Some of the material connected with New Testament books in modern editions of the Bible was not part of the autographs, or original compositions, by the authors. Instead, these materials are translations of scribal additions and commentary and include titles, postscripts or subscriptions, and glosses.
When the writings of the New Testament began to be gathered and copied in groups-such as a codex of the four Gospels or a collection of Paul’s letters-or when a variety of gospels became available to a single congregation, it became necessary to identify books by titles. These titles were written as superscriptions above the beginning of the text being copied. For the four Gospels, all of which are internally anonymous and never explicitly name their authors in their texts, these titles represented early Christian traditions of who wrote the Gospel. Because they came to be seen as different versions or understandings of the same Gospel, each was entitled simply “according to,” with each individual evangelist writing a Gospel (euangellion) of Jesus Christ and with a later edition adding a designation to distinguish the author. The Joseph Smith Translation has re-titled two of the Gospels, Matthew and John, as “the testimony of.” The titles added to the epistles were originally quite simple, such as “To the Romans” (pros Rōmaious). The addressees, and later the authors, for these titles could usually be derived directly from references in the texts of the letters themselves; however, in some cases, such as Hebrews, the title “To the Hebrews” and the attribution to Paul had to be deduced from the overall content and from tradition.
Although the terms “postscripts” and “subscripts” in common parlance are sometimes used synonymously, a postscript was technically a formal summary of the contents or an addition made by the author himself, used to verify the letter, the body of which had been written by a scribe. An example of this is 2 Thessalonians 3:17, where Paul wrote, “The salutation of Paul with my own hand, which is the token in every epistle: so I write.” A subscription, on the other hand, was added by a copyist after the text had been copied. Early subscriptions sometimes simply indicated the end of the book but increasingly took to recording traditional information about where the book was thought to have been written and who either the scribe or the letter carrier had been. Because the earliest of these appear in the fourth century and were often only the scribes’ opinions, they sometimes appear to be wrong. For instance, the subscription to 1 Thessalonians says, “The first epistle unto the Thessalonians was written from Athens.” 1 Thessalonians 3:1-6, taken together with Acts 18:1-5, makes it clear that Paul wrote the letter from Corinth, after he had left Athens and when Timothy had come to Corinth with news about the church in Thessalonica.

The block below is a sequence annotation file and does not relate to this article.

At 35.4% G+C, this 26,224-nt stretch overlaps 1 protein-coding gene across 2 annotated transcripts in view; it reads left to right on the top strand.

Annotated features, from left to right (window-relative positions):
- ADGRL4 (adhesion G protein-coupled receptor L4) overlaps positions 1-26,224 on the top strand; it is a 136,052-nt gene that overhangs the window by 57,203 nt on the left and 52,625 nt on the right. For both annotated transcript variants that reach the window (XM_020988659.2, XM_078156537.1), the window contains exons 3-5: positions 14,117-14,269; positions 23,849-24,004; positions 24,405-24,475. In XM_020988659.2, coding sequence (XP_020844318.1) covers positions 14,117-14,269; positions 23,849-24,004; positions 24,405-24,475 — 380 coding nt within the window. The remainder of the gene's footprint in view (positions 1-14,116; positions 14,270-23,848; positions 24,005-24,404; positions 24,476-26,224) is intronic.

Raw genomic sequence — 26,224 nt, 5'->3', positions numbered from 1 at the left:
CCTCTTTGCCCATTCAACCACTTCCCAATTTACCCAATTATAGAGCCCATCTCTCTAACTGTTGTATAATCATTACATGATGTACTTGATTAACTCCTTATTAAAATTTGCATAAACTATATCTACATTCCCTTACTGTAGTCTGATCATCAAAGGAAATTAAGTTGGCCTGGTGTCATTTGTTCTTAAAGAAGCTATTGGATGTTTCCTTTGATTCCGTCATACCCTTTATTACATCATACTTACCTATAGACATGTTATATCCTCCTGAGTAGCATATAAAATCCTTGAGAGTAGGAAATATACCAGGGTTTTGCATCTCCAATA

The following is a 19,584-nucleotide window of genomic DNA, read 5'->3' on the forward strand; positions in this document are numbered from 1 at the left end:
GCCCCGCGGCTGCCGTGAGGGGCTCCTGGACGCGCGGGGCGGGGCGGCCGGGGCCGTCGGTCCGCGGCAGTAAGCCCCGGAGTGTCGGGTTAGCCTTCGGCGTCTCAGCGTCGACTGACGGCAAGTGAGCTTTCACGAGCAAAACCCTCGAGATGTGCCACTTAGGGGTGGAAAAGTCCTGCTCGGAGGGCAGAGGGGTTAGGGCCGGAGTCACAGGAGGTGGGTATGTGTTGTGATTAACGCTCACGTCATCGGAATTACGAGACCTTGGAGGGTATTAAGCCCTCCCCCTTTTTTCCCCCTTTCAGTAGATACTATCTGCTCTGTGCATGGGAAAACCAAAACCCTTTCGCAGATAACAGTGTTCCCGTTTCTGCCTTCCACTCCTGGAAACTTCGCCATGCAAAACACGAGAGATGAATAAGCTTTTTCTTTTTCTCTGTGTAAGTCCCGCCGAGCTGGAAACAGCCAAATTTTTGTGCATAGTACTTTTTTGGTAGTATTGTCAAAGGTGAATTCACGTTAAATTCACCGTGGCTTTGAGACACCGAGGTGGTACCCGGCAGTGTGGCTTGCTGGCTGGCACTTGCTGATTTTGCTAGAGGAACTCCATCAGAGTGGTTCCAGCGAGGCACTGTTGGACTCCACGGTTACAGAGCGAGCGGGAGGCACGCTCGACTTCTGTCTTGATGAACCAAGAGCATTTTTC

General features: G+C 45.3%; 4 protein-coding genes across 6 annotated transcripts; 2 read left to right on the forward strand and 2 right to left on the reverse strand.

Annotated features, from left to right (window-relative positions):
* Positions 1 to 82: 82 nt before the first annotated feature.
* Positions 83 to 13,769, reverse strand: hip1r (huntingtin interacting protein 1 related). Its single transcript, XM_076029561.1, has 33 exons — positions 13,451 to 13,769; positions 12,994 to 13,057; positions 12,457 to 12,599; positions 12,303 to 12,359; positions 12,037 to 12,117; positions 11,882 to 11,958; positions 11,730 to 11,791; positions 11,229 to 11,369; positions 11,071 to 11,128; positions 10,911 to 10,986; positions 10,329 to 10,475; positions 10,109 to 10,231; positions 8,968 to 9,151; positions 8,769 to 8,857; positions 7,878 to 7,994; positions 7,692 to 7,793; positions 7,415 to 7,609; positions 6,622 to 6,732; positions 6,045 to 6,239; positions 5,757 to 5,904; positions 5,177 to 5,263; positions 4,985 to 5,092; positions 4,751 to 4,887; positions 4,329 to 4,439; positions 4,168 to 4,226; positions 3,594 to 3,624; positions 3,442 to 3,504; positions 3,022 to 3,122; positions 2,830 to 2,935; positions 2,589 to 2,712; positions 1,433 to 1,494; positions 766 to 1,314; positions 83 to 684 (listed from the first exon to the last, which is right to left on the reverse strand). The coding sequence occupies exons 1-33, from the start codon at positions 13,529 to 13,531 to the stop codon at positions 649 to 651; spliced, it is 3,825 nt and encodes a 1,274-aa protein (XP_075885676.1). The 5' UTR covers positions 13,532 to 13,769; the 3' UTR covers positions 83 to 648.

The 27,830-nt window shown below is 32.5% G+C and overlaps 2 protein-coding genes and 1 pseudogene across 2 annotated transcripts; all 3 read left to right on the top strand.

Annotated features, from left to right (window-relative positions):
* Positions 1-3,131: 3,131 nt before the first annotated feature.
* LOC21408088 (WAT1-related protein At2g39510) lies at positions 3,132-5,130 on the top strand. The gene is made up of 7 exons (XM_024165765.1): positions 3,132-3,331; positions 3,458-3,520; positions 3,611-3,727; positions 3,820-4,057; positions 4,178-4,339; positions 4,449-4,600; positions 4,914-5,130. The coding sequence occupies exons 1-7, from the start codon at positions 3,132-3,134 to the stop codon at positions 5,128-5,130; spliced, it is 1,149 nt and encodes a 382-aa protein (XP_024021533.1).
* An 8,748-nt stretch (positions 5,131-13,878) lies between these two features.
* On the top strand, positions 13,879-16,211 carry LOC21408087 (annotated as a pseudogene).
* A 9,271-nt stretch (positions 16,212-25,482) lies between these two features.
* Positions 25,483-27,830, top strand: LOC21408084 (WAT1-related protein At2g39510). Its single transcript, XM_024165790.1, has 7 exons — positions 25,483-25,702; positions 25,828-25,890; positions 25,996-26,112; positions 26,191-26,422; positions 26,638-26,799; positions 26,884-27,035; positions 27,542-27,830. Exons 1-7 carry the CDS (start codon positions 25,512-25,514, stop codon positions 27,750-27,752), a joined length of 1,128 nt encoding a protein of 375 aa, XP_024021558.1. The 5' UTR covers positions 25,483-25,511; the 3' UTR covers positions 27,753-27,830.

Glosses are brief explanations of words and phrases that copyists wrote in the margins or between the lines of manuscripts. Longer interpretive explanations are called scholia. Examples of glosses include synonyms for difficult words that a copyist did not expect his readers to understand as well as phrases clarifying a particular word. Although the scholia were usually kept separate from the actual text, subsequent copyists sometimes included glosses within the text itself. As a result, some manuscripts of Mark 3:14 follow “And he ordained twelve” with the explanatory phrase “whom also he named apostles,” which is probably a gloss borrowed from Luke 6:13 to clarify exactly who these twelve men were. A longer gloss that made it into many English Bibles is John 5:4 about the angel who troubled the waters of the Pool of Bethesda, which does not appear in many manuscripts and which may be a scribal explanation.
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